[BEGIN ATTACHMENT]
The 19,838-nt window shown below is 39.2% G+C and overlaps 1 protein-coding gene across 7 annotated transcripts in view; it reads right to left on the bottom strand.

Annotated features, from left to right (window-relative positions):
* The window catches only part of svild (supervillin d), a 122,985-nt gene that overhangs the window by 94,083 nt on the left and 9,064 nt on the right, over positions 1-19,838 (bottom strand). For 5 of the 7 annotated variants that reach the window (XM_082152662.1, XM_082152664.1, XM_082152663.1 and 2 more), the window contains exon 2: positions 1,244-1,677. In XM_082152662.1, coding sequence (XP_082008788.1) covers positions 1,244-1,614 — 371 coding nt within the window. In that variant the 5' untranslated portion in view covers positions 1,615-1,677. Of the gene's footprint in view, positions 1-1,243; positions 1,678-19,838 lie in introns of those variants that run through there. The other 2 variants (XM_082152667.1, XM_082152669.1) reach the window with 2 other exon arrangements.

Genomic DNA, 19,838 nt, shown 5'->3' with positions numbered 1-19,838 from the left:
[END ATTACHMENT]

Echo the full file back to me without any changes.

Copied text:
The 19,838-nt window shown below is 39.2% G+C and overlaps 1 protein-coding gene across 7 annotated transcripts in view; it reads right to left on the bottom strand.

Annotated features, from left to right (window-relative positions):
* The window catches only part of svild (supervillin d), a 122,985-nt gene that overhangs the window by 94,083 nt on the left and 9,064 nt on the right, over positions 1-19,838 (bottom strand). For 5 of the 7 annotated variants that reach the window (XM_082152662.1, XM_082152664.1, XM_082152663.1 and 2 more), the window contains exon 2: positions 1,244-1,677. In XM_082152662.1, coding sequence (XP_082008788.1) covers positions 1,244-1,614 — 371 coding nt within the window. In that variant the 5' untranslated portion in view covers positions 1,615-1,677. Of the gene's footprint in view, positions 1-1,243; positions 1,678-19,838 lie in introns of those variants that run through there. The other 2 variants (XM_082152667.1, XM_082152669.1) reach the window with 2 other exon arrangements.

Genomic DNA, 19,838 nt, shown 5'->3' with positions numbered 1-19,838 from the left: